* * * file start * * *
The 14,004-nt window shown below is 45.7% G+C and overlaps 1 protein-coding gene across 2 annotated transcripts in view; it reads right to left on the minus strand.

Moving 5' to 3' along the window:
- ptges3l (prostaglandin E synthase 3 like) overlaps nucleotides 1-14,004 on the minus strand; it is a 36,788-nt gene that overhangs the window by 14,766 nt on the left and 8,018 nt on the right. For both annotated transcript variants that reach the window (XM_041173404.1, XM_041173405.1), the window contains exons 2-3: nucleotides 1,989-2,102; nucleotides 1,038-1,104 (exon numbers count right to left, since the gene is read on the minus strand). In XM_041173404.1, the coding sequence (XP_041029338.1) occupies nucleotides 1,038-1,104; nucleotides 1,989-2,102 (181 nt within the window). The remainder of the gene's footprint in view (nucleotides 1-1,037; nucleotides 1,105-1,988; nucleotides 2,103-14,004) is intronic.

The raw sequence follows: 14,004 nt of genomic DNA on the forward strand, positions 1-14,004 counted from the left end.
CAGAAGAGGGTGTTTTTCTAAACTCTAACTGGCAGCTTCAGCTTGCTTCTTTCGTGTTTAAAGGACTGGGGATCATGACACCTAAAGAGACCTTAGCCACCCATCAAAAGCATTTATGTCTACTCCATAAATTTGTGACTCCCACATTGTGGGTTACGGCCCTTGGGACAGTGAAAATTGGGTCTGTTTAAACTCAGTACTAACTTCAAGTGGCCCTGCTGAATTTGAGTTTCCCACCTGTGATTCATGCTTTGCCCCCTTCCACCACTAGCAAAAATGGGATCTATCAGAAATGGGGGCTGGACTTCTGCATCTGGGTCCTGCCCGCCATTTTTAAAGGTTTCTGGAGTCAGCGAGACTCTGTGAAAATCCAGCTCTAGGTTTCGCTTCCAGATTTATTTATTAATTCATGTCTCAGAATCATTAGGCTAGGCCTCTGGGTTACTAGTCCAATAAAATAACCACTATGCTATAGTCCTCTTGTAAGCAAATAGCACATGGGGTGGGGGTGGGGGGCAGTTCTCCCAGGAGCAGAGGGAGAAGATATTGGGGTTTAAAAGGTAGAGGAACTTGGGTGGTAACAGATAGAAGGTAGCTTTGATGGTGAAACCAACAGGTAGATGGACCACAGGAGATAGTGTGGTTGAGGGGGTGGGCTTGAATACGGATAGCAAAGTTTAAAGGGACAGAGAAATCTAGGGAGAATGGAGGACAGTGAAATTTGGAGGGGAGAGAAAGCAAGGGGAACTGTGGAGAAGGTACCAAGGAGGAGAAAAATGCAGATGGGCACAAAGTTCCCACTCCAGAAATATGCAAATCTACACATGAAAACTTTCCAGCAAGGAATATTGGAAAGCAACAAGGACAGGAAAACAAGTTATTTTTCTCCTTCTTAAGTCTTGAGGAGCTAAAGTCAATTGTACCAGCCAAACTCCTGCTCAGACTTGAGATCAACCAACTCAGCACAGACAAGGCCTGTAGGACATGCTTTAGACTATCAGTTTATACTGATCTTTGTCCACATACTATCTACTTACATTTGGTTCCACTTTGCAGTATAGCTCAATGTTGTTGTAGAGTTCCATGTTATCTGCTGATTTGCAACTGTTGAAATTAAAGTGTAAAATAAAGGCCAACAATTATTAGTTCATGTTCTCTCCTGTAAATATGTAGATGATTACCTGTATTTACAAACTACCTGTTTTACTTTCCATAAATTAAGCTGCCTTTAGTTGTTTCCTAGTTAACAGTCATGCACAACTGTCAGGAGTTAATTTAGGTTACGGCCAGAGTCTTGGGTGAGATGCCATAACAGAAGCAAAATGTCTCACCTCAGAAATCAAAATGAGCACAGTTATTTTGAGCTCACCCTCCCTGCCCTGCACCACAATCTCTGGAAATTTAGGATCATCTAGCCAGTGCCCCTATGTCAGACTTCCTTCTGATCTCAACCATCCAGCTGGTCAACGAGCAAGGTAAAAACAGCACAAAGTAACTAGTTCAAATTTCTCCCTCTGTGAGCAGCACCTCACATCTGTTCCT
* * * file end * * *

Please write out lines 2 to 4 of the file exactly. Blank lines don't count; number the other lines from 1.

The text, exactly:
Moving 5' to 3' along the window:
- ptges3l (prostaglandin E synthase 3 like) overlaps nucleotides 1-14,004 on the minus strand; it is a 36,788-nt gene that overhangs the window by 14,766 nt on the left and 8,018 nt on the right. For both annotated transcript variants that reach the window (XM_041173404.1, XM_041173405.1), the window contains exons 2-3: nucleotides 1,989-2,102; nucleotides 1,038-1,104 (exon numbers count right to left, since the gene is read on the minus strand). In XM_041173404.1, the coding sequence (XP_041029338.1) occupies nucleotides 1,038-1,104; nucleotides 1,989-2,102 (181 nt within the window). The remainder of the gene's footprint in view (nucleotides 1-1,037; nucleotides 1,105-1,988; nucleotides 2,103-14,004) is intronic.

The raw sequence follows: 14,004 nt of genomic DNA on the forward strand, positions 1-14,004 counted from the left end.